Lewis states ‘cycles of deep depression’ had afflicted Althusser since 1938. He had been born into a Catholic family where the father, Charles Althusser, a bank manager, was seen by Louis as an “authoritative, distant figure, whose nightmares and shrieks and occasional violent outbursts terrified him”; those nightmares presumably being a legacy of World War I.Having previously dealt with Trotsky, Lenin, subsequent chapters deal with Mao Zedong, Gerry Healy (a leading Trotskyist in the United Kingdom between 1950 and 1985), the New Left, Abbie Hoffman, the Weather Underground (Bernardine Dohrn and Bill Ayers now enjoy respect as academics), Mark Rudd, New Age cults and therapies, Feminism, Allen Ginsberg, the Baader-Meinhof Gang (madness as social revolt), and the so-called ‘Next Left’, with reference to the Occupy movement.
For Althusser allegiance to Communism might also have be seen as the projection of a conflict between father and son rationalised into an ideology of class struggle: the struggle between [him and] the father as the archetypical bourgeoisie, a bank manager, authoritarian, aloof, and volatile; representative of capitalism. This family scenario fits Marxian doctrine, which sees the family as inherently repressive. Louis was the downtrodden victim in revolt the patriarchal authoritarianism symbolised by his father. He related in his autobiography that he regarded himself since childhood as ‘constantly the victim’ ‘whose work is his escape from this “tombstone of the non-lieu, or silence and public death”’ His Marxism, which was not activated until several years after the war, was his means of projecting his angst onto an entire social order.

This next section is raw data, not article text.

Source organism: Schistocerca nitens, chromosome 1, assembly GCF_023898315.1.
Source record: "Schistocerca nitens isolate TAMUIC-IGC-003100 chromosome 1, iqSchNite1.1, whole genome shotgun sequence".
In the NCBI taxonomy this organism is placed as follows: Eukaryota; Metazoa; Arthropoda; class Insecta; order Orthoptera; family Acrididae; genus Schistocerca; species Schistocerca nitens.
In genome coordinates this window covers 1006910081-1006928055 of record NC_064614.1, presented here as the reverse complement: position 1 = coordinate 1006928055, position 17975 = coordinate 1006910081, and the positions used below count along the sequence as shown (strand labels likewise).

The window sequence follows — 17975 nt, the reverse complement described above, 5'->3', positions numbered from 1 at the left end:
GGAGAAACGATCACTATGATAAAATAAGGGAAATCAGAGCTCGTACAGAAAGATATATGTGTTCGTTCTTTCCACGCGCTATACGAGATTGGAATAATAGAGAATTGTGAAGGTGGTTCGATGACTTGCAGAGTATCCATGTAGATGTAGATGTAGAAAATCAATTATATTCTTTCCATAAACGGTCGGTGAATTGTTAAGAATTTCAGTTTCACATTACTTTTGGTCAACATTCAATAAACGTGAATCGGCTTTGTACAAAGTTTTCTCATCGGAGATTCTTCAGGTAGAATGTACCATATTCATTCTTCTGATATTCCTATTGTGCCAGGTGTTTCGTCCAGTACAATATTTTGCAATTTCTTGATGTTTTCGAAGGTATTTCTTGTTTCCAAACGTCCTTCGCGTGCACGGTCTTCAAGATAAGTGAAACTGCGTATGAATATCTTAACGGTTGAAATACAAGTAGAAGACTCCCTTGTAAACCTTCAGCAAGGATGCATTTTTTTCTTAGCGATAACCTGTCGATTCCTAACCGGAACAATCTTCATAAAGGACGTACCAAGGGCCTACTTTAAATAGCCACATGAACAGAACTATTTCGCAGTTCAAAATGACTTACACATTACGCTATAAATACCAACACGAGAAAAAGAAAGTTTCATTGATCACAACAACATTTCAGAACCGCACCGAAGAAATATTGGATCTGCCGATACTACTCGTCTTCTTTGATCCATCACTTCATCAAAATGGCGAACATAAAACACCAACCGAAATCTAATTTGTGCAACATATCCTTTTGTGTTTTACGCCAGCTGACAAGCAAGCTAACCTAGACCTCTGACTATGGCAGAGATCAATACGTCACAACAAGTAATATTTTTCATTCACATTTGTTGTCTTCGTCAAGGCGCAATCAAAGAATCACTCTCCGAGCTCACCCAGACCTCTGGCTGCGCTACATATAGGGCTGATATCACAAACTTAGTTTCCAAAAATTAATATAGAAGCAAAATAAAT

Bolton points out that radically egalitarian movements have, in modern times, attracted many Jews. It is easy to see how, in a diaspora scenario, a host society that adheres to a radically egalitarian ideology would be beneficial to Jewish interests, since this would preclude their being singled out for exclusion, discrimination, or persecution. Bolton’s survey identifies another motivation, which has not been, as far as I am aware, discussed before: the desire among a subset of young Jews to escape the influence of controlling, domineering mothers, and their transference of this impulse to rebellion onto the larger society. This is more or less analogous Althusser’s projections relating to his father. In other words, Bolton sees radically egalitarian movements of the Left as adolescent temper tantrums, which are then rationalised and intellectualised within the framework of an egalitarian ideology. This maybe less far-fetched than it may seem to some, for egalitarian ideals are inherently adolescent or infantile (being a rebellion against authority and tradition) and the levelling egalitarian impulse inherently destructive, in as much as egalitarianism cannot be achieved without destroying categories and power relations.
Overall, what we have here is essentially a freakshow of narcissists, murderers, and lunatics, many of whom are today taken seriously as luminaries of radical liberalism or the radical Left. This further highlights the degree to which, in the current climate, the work and luminaries of the Right are subjected to extremely rigorous standards and scrutiny, while the work and luminaries of the liberals and the Left enjoy indulgence, generosity, and leniency.
There is, unquestionably, a humorous tone in Bolton’s otherwise moralistic survey, for it aims to entertain as much as it educates. It nevertheless opens up a whole new field of enquiry in our efforts to anatomise egalitarian movements, and there will, no doubt, be further literature aimed at mining this profitable quarry. It would worth examining, for example, the effects of egalitarianism on the human body, the physiognomical characteristics of egalitarian radicals, the egalitarian personality, the effects of egalitarian ideology in manufacture and the consumer culture, the effects of egalitarian ideology in art, and much more. The possibilities are endless.
I look forward to more in this vein.